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Fun Joel's Screenwriting Blog


-- On Screenwriting and Related Topics

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Location: Los Angeles, CA

I moved from NYC to LA in October, 2003. And though I still think NYC is the greatest city in the world, I'm truly loving life here in the City of Angels. I'm a writer, reader, and occasional picture-taker.

Friday, June 10, 2005

On Format

So there have been a few posts and comments floating around the screenwriting 'hood of the blogosphere in the last day, discussing formatting rules. Since most of us are particularly concerned with "format rules" because of how they will affect a reader's perception of our scripts, and because I've read a lot of scripts over the years as a professional reader, I figured I'd throw my hat in the discussion ring (yes, I know that's something of a cliché).

First off, I must say that I can't guarantee that I am the typical example of a Hollywood script reader, but I also have no reason to believe that I'm not. I've read for many major companies, and have always been told that I "write good coverage." Thus, I'm going to assume that my reactions here are not that different from many other script readers.

You often hear horror stories of a script reader tossing a script away after 10 pages or something, but in my experience this is impossible at most major companies. At a small company, with an independent producer or something, this is certainly possible since the reader has limited time and is merely looking for that one solid script to pass up the food chain to his boss. But at a larger (or even medium-sized) company, with paid freelance readers (as opposed to in-house slaves), the reader must write coverage on every script he or she receives from the development department. Thus, the script might be the worst piece of garbage I've ever read, but I still must complete it. And how will they know that I've completed it? Every coverage I write has a synopsis of the entire screenplay, in addition to my comments. Sure, if it is terrible I can skim a bit more, but I pretty much have to read the whole thing.

That being said, there are still things which may predispose me to think about a script in a certain way. Of course, I still try to read the script with an open mind, and there have been a few rare occasions when my initial impression was wrong, but being a human being (I am, trust me) I can't help but be somewhat influenced by my first impression of the screenplay. Still, many of the so-called rules of script formatting do not affect my perception in the least. For example, I don't care too much whether a writer uses transitions or Cont'd for split dialogue (see my comments on each of the aforementioned blog posts). I've read plenty of professional and technically solid screenplays that go either way on those issues, so seeing the "wrong" thing done does not make me expect a bad script. On the flip side, certain things do negatively cloud my judgment. When I see a script in Arial instead of Courier, I know that it usually sucks. When I see a script that is 140 pages long, I'm predisposed against it (and may ask my boss for more money to cover it).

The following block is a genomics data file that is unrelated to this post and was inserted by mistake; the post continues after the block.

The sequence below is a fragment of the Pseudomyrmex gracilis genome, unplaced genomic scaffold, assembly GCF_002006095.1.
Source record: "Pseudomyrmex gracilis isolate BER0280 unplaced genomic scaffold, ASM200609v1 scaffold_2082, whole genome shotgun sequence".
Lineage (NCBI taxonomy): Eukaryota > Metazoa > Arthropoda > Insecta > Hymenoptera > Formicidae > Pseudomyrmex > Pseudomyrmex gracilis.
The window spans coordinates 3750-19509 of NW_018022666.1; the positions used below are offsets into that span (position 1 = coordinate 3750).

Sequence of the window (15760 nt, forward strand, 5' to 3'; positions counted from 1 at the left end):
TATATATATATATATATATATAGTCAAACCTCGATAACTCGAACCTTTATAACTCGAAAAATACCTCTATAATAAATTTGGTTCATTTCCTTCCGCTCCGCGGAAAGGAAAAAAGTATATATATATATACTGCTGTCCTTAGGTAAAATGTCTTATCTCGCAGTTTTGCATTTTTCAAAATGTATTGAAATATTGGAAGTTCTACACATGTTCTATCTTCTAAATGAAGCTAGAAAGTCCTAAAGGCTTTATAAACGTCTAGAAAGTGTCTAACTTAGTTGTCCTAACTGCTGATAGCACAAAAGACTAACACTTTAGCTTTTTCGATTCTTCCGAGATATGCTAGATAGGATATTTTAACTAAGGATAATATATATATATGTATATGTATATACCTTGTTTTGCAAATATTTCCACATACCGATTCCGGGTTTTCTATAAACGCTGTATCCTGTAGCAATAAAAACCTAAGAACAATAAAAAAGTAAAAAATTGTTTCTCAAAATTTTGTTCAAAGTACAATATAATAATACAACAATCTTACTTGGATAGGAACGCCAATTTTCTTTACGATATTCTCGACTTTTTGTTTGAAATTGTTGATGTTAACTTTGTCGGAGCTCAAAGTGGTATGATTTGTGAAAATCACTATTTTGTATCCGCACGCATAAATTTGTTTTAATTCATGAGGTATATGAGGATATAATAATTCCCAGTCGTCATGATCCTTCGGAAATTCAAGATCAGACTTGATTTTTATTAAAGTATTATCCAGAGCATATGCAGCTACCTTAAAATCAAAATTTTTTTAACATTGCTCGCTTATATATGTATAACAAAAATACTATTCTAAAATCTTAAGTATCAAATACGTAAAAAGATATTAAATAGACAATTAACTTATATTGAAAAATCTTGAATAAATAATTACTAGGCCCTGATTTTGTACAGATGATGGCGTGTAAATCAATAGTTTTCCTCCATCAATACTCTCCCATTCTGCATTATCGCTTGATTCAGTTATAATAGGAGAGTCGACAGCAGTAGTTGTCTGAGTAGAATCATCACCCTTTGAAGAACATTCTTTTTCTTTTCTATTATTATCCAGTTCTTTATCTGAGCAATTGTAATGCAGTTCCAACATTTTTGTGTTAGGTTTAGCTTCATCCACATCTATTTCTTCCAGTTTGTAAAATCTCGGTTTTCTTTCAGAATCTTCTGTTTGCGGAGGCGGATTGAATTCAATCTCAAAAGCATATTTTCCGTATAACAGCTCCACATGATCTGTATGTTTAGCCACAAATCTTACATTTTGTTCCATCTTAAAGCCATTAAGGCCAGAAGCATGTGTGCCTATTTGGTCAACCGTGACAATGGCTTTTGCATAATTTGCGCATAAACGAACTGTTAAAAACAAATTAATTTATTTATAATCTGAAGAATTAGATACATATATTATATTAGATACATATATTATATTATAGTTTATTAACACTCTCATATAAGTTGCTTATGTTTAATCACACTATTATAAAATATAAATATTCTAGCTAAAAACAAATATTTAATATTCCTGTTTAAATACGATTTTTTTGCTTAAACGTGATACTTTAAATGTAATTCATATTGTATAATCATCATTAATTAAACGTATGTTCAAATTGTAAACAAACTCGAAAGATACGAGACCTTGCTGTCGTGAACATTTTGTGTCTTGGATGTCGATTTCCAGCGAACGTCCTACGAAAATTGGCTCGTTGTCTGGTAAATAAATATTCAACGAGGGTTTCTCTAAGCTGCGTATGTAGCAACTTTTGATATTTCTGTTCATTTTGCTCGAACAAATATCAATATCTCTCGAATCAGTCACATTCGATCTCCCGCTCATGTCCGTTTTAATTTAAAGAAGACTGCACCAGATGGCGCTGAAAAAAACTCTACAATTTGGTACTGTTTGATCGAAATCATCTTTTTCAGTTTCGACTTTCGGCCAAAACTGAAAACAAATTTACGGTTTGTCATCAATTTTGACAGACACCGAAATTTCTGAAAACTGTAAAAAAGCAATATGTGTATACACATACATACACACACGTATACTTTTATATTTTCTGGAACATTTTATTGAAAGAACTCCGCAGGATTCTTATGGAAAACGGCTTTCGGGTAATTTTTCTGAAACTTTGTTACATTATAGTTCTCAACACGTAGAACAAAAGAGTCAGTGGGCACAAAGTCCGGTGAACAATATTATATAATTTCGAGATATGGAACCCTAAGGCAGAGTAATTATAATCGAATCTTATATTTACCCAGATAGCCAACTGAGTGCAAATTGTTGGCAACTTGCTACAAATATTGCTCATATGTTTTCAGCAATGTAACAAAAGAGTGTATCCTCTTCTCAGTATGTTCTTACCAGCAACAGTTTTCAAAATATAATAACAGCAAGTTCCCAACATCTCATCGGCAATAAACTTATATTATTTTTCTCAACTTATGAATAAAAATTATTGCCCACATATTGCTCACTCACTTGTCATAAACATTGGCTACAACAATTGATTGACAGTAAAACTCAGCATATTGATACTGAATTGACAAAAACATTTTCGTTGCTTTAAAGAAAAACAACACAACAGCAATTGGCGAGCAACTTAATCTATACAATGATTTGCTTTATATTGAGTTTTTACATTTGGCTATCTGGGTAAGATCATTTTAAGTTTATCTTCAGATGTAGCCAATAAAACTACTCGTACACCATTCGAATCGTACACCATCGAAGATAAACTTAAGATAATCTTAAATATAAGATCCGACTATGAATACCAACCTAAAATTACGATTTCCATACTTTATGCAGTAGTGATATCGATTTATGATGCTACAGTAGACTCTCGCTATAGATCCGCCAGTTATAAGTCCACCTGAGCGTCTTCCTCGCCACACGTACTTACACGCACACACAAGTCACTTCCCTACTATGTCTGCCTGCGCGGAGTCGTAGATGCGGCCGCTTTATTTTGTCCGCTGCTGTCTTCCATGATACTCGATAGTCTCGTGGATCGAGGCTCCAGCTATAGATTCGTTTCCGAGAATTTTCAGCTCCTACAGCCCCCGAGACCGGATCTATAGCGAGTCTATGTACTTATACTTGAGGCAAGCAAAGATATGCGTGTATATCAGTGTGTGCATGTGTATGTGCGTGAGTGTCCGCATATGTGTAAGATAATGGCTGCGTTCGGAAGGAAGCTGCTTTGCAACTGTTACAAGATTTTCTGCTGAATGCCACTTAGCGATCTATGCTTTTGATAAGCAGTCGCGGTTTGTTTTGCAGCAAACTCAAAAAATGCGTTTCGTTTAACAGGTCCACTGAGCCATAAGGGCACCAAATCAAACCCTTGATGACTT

I think the main point, however, is not that I judge these scripts because they've broken rules. Rather, I've read so many bad scripts that have broken the rules in these ways before, that I tend to associate those specific broken rules with bad writing. Whereas the others don't bother me because I've read plenty of good scripts that have broken those "rules." I'm basically predicting future outcome from past experience. I don't mind a flashback in the first 10 pages, if it is done well, because I've seen it done well previously. So I'll give it a chance to convince me.

Two more quick things on this point. Firstly, as I mentioned, I become apprehensive when I see a very long script. This is because I know my job has just become more difficult. Thus, when I write scripts, I do whatever possible to make the reading experience more pleasurable and easy for the reader. It is for this reason that I use (Cont'd) when I break dialogue -- I think it makes for a smoother read, and I frankly trust that a good quality reader will not care if I'm out of step with contemporary screenwriting customs, looking instead at my sparkling writing quality.

Second, a tip for the beginning writers out there. If I ever get a script to read that was submitted by the author, I know there's a pretty good chance it will be terrible. Again, this is merely based on my past experience. What I mean is this. Generally, you can't get a script into a production company without it being submitted by an agent or manager or somebody like that. Occasionally, however, a writer "knows someone" at the company and is able to get their script read this way. In my experience, 99 times out of 100 there was a reason these people didn't have agents. This does not mean that there are no good writers without agents. Rather it means they likely just haven't gotten an agent yet. So my tip is this: if you do use a personal connection to get your script read by a ProdCo, politely ask if there's any way they can say it was submitted anonymously, or via a pseudonym, rather than "by Author." Again, we can hope your script would be read with an open mind anyway, but why not at least try to avoid predisposing a reader against your script, if possible?


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